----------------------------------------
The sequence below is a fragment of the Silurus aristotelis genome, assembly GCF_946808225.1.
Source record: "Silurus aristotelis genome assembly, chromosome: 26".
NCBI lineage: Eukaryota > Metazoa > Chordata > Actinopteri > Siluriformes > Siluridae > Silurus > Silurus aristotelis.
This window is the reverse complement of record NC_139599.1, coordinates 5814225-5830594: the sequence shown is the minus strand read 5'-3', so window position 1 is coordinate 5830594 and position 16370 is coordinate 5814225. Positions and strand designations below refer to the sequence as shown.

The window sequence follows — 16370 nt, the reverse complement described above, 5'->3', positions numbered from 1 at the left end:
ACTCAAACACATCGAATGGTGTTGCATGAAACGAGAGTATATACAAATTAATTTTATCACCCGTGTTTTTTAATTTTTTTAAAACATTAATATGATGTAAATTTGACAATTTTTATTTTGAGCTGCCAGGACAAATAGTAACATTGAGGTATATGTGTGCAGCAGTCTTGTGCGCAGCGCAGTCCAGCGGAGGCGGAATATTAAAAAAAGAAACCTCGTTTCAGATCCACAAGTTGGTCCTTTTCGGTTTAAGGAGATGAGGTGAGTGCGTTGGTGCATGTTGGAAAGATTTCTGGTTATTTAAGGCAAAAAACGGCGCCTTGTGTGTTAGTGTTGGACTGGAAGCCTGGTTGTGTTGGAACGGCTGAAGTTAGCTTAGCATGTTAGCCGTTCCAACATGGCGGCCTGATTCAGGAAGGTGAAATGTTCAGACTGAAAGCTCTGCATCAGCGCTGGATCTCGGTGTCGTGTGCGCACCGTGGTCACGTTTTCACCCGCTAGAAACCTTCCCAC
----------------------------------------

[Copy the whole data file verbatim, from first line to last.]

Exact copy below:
The sequence below is a fragment of the Silurus aristotelis genome, assembly GCF_946808225.1.
Source record: "Silurus aristotelis genome assembly, chromosome: 26".
NCBI lineage: Eukaryota > Metazoa > Chordata > Actinopteri > Siluriformes > Siluridae > Silurus > Silurus aristotelis.
This window is the reverse complement of record NC_139599.1, coordinates 5814225-5830594: the sequence shown is the minus strand read 5'-3', so window position 1 is coordinate 5830594 and position 16370 is coordinate 5814225. Positions and strand designations below refer to the sequence as shown.

The window sequence follows — 16370 nt, the reverse complement described above, 5'->3', positions numbered from 1 at the left end:
ACTCAAACACATCGAATGGTGTTGCATGAAACGAGAGTATATACAAATTAATTTTATCACCCGTGTTTTTTAATTTTTTTAAAACATTAATATGATGTAAATTTGACAATTTTTATTTTGAGCTGCCAGGACAAATAGTAACATTGAGGTATATGTGTGCAGCAGTCTTGTGCGCAGCGCAGTCCAGCGGAGGCGGAATATTAAAAAAAGAAACCTCGTTTCAGATCCACAAGTTGGTCCTTTTCGGTTTAAGGAGATGAGGTGAGTGCGTTGGTGCATGTTGGAAAGATTTCTGGTTATTTAAGGCAAAAAACGGCGCCTTGTGTGTTAGTGTTGGACTGGAAGCCTGGTTGTGTTGGAACGGCTGAAGTTAGCTTAGCATGTTAGCCGTTCCAACATGGCGGCCTGATTCAGGAAGGTGAAATGTTCAGACTGAAAGCTCTGCATCAGCGCTGGATCTCGGTGTCGTGTGCGCACCGTGGTCACGTTTTCACCCGCTAGAAACCTTCCCAC